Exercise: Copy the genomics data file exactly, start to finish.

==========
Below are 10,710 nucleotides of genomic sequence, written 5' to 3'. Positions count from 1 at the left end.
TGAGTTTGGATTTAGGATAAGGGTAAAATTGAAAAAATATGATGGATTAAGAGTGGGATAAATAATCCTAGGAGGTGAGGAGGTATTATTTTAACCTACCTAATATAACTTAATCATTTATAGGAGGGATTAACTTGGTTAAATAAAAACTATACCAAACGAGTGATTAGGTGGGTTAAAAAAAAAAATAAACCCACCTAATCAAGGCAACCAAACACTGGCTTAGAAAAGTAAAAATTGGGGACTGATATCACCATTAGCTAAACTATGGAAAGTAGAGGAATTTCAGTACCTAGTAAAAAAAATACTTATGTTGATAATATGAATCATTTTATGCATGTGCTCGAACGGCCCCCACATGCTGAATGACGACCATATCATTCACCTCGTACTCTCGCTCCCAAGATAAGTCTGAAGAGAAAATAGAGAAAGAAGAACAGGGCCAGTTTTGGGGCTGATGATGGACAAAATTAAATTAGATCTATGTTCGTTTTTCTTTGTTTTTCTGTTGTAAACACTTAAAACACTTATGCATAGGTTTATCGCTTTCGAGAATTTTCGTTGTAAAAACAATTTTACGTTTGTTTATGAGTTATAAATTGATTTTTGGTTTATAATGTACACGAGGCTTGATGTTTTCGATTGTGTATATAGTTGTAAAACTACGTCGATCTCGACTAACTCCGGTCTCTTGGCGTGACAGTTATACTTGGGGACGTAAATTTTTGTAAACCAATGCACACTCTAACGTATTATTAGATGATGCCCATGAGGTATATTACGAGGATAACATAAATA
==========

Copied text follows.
Below are 10,710 nucleotides of genomic sequence, written 5' to 3'. Positions count from 1 at the left end.
TGAGTTTGGATTTAGGATAAGGGTAAAATTGAAAAAATATGATGGATTAAGAGTGGGATAAATAATCCTAGGAGGTGAGGAGGTATTATTTTAACCTACCTAATATAACTTAATCATTTATAGGAGGGATTAACTTGGTTAAATAAAAACTATACCAAACGAGTGATTAGGTGGGTTAAAAAAAAAAATAAACCCACCTAATCAAGGCAACCAAACACTGGCTTAGAAAAGTAAAAATTGGGGACTGATATCACCATTAGCTAAACTATGGAAAGTAGAGGAATTTCAGTACCTAGTAAAAAAAATACTTATGTTGATAATATGAATCATTTTATGCATGTGCTCGAACGGCCCCCACATGCTGAATGACGACCATATCATTCACCTCGTACTCTCGCTCCCAAGATAAGTCTGAAGAGAAAATAGAGAAAGAAGAACAGGGCCAGTTTTGGGGCTGATGATGGACAAAATTAAATTAGATCTATGTTCGTTTTTCTTTGTTTTTCTGTTGTAAACACTTAAAACACTTATGCATAGGTTTATCGCTTTCGAGAATTTTCGTTGTAAAAACAATTTTACGTTTGTTTATGAGTTATAAATTGATTTTTGGTTTATAATGTACACGAGGCTTGATGTTTTCGATTGTGTATATAGTTGTAAAACTACGTCGATCTCGACTAACTCCGGTCTCTTGGCGTGACAGTTATACTTGGGGACGTAAATTTTTGTAAACCAATGCACACTCTAACGTATTATTAGATGATGCCCATGAGGTATATTACGAGGATAACATAAATA